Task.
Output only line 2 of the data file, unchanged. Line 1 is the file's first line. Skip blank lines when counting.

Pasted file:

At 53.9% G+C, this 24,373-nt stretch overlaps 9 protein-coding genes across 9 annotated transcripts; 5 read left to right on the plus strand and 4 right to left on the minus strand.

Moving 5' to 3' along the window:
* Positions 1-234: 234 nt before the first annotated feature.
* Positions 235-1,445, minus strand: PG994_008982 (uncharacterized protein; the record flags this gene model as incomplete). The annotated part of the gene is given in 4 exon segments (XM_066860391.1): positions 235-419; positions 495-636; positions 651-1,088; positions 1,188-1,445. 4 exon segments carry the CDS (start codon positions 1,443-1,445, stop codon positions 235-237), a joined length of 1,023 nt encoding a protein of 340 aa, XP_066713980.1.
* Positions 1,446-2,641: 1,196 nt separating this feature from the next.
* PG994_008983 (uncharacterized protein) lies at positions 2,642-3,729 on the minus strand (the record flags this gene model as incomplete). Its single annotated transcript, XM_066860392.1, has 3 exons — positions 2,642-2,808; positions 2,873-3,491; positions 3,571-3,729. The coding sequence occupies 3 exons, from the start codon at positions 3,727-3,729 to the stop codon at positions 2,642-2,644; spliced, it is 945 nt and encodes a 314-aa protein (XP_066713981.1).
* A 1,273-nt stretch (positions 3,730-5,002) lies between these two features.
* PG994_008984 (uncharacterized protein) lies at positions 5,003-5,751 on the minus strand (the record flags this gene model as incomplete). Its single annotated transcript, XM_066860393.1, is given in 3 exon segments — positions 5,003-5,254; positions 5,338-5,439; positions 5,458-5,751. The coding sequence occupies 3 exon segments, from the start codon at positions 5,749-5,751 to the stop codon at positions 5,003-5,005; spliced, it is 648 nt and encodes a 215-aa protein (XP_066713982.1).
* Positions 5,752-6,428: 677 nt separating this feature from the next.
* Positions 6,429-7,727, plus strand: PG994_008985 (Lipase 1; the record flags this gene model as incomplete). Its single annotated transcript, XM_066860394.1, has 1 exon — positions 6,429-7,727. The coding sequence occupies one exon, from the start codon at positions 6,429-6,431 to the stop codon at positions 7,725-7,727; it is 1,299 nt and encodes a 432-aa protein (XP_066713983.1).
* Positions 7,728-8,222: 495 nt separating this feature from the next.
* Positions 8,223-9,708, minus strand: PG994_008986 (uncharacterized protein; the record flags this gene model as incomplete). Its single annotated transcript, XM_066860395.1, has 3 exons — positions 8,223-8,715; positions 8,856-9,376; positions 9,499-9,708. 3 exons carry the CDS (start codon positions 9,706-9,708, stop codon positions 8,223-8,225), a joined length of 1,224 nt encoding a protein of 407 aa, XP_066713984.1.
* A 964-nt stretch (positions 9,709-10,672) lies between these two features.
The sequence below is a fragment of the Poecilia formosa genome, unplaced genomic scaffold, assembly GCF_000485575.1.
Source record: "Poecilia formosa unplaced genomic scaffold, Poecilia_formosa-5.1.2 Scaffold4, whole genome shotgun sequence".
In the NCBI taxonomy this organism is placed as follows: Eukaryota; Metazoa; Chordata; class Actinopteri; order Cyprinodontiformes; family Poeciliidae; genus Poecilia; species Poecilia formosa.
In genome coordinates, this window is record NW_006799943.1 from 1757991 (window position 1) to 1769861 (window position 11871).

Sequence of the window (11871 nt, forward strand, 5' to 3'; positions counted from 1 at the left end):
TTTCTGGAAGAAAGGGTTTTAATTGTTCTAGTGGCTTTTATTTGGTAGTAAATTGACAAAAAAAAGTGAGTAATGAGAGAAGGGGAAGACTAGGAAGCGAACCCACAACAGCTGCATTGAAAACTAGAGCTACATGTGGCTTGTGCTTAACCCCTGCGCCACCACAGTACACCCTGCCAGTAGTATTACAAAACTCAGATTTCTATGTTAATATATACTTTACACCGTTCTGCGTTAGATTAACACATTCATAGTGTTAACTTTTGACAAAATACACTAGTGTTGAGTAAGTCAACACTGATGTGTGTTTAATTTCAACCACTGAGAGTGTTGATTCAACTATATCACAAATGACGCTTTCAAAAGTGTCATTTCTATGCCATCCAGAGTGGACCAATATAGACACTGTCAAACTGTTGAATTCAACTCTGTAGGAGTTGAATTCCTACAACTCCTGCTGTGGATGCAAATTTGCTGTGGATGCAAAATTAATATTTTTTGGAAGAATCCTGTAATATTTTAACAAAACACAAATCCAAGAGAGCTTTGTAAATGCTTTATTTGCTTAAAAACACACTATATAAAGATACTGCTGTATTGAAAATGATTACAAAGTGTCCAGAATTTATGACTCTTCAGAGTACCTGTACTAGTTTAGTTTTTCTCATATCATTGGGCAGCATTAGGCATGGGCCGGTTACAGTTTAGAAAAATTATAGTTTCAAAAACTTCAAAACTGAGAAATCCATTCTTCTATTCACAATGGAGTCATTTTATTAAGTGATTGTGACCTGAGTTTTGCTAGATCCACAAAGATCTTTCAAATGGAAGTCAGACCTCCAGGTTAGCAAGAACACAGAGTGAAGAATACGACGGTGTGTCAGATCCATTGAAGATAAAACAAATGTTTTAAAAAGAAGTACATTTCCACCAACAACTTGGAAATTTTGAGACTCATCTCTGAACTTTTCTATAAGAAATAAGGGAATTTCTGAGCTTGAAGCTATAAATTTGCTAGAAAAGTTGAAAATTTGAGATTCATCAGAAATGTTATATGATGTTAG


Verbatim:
Moving 5' to 3' along the window: